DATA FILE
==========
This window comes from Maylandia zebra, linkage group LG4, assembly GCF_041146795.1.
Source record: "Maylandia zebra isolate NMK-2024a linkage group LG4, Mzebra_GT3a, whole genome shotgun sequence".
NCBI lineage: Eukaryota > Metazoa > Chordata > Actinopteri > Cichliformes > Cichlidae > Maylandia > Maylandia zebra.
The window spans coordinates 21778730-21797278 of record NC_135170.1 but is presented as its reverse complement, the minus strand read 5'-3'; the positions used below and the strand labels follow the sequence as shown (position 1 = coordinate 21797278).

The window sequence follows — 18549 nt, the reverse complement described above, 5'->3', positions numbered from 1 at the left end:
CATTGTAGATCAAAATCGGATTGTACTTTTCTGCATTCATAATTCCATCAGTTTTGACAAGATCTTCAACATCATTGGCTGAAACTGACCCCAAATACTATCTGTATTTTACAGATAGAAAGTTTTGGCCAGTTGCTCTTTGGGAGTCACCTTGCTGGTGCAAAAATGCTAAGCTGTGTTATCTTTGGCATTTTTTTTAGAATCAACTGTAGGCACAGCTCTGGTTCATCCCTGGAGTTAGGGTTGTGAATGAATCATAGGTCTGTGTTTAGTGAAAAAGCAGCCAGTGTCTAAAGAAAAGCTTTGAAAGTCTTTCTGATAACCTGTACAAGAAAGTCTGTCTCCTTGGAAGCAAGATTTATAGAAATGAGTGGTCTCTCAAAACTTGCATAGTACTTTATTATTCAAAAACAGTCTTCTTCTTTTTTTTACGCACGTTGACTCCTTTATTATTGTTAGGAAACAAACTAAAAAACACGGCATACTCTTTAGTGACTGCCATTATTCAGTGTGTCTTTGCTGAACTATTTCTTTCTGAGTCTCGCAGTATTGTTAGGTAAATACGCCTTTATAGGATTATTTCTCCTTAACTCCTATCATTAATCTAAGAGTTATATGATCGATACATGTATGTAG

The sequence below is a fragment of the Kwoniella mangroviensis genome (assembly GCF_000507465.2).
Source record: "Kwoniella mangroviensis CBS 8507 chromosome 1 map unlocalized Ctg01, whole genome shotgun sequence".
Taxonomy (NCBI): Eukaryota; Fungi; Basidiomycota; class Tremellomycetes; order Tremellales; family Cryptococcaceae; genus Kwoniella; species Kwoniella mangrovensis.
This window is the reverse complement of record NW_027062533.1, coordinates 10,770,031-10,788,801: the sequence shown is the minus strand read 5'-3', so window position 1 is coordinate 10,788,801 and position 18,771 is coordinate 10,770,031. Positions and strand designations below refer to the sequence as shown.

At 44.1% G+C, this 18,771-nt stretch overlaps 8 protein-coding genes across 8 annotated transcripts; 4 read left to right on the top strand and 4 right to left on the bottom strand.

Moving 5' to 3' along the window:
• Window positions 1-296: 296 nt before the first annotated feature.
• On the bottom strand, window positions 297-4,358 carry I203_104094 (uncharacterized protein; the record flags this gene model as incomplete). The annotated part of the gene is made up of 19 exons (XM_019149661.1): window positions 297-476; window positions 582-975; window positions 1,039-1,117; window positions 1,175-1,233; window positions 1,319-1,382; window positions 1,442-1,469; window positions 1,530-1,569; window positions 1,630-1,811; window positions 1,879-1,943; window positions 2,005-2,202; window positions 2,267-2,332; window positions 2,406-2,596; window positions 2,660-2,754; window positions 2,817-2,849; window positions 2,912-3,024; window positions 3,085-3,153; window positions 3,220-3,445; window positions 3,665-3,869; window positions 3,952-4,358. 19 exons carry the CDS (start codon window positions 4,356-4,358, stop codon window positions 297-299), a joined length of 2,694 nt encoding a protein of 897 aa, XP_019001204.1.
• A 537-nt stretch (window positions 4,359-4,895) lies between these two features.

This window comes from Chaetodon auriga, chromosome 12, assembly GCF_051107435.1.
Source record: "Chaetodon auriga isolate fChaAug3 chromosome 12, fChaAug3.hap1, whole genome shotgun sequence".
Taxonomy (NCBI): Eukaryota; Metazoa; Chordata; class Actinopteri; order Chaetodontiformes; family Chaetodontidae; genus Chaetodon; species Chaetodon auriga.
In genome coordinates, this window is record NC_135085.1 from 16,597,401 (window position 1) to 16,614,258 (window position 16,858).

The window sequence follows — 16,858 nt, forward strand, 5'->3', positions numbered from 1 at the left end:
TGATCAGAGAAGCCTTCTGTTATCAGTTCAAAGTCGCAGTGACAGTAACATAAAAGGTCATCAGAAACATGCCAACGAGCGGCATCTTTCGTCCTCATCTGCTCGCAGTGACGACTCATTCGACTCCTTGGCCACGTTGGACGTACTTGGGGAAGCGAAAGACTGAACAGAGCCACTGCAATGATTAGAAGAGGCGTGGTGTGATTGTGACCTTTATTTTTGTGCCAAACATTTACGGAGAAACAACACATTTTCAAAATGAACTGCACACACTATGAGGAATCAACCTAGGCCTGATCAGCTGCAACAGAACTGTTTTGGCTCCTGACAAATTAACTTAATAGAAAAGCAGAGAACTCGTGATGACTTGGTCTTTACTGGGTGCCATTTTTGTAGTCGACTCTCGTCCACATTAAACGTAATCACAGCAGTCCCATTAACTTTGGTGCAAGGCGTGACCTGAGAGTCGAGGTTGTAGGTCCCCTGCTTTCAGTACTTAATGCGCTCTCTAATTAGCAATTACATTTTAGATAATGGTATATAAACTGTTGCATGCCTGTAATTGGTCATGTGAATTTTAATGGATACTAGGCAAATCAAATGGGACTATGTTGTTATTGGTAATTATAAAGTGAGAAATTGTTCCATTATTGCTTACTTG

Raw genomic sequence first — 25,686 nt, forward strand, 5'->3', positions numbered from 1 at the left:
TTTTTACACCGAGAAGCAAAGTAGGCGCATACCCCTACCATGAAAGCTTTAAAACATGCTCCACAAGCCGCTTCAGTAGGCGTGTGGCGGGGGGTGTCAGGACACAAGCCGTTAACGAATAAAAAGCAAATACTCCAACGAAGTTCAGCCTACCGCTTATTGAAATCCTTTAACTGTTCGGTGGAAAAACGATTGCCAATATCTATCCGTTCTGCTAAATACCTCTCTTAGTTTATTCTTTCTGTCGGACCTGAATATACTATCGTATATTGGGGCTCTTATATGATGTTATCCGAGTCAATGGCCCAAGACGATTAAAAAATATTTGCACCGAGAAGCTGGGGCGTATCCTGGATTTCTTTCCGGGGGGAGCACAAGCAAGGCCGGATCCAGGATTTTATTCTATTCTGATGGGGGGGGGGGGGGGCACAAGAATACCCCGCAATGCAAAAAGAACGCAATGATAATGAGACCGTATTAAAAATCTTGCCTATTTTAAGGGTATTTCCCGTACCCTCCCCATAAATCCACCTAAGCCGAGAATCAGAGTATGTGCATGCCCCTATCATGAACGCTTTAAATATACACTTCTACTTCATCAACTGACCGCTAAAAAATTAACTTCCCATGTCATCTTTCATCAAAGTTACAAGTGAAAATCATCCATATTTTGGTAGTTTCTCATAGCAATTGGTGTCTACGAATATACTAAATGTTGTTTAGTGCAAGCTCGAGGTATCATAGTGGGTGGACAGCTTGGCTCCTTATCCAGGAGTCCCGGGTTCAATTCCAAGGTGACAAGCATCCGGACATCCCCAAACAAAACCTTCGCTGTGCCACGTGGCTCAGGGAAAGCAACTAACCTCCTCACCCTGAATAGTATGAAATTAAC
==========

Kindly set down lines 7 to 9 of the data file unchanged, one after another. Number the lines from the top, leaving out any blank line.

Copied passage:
The sequence below is a fragment of the Kwoniella mangroviensis genome (assembly GCF_000507465.2).
Source record: "Kwoniella mangroviensis CBS 8507 chromosome 1 map unlocalized Ctg01, whole genome shotgun sequence".
Taxonomy (NCBI): Eukaryota; Fungi; Basidiomycota; class Tremellomycetes; order Tremellales; family Cryptococcaceae; genus Kwoniella; species Kwoniella mangrovensis.